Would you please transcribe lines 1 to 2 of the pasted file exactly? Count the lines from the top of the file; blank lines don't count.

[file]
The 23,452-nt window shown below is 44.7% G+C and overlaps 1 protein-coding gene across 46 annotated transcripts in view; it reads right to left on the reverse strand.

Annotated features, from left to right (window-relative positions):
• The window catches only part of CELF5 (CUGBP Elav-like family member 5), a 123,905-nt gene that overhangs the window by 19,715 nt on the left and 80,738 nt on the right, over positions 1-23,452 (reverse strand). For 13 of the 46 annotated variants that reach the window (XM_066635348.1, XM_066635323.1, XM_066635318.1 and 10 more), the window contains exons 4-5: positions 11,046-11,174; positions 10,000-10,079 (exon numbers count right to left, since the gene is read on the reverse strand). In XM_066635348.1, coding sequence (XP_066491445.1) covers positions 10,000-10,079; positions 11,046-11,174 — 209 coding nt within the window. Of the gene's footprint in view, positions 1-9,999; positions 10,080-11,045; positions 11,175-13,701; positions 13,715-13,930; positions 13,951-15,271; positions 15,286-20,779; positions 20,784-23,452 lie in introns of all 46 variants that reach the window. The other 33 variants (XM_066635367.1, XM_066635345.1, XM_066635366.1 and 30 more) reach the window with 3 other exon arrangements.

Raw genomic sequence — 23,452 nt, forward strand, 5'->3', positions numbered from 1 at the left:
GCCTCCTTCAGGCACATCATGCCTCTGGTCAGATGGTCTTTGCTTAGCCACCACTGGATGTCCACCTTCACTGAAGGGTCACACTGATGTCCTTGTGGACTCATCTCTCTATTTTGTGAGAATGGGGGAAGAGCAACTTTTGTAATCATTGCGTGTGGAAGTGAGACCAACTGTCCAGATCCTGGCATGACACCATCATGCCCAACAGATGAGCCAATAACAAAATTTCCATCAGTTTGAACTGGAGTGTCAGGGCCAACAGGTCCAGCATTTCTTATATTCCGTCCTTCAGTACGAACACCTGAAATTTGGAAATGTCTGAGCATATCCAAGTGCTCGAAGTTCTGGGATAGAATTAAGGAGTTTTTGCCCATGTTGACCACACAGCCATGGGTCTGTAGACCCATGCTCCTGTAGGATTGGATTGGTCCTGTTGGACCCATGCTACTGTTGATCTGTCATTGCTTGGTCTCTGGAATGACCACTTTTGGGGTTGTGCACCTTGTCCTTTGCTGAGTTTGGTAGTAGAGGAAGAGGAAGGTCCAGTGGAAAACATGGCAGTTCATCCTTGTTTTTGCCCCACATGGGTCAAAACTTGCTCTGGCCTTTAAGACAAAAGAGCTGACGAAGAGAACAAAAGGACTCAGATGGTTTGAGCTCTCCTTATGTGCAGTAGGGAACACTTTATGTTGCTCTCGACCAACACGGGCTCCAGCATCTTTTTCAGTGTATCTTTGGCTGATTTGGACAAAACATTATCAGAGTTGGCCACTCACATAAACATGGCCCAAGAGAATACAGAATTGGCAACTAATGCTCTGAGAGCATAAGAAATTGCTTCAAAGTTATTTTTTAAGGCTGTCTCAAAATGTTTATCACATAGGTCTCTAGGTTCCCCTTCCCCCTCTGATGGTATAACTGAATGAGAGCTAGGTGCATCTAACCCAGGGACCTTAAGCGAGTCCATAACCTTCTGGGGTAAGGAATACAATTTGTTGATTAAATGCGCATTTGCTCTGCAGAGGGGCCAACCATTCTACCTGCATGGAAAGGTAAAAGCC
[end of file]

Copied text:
The 23,452-nt window shown below is 44.7% G+C and overlaps 1 protein-coding gene across 46 annotated transcripts in view; it reads right to left on the reverse strand.

Annotated features, from left to right (window-relative positions):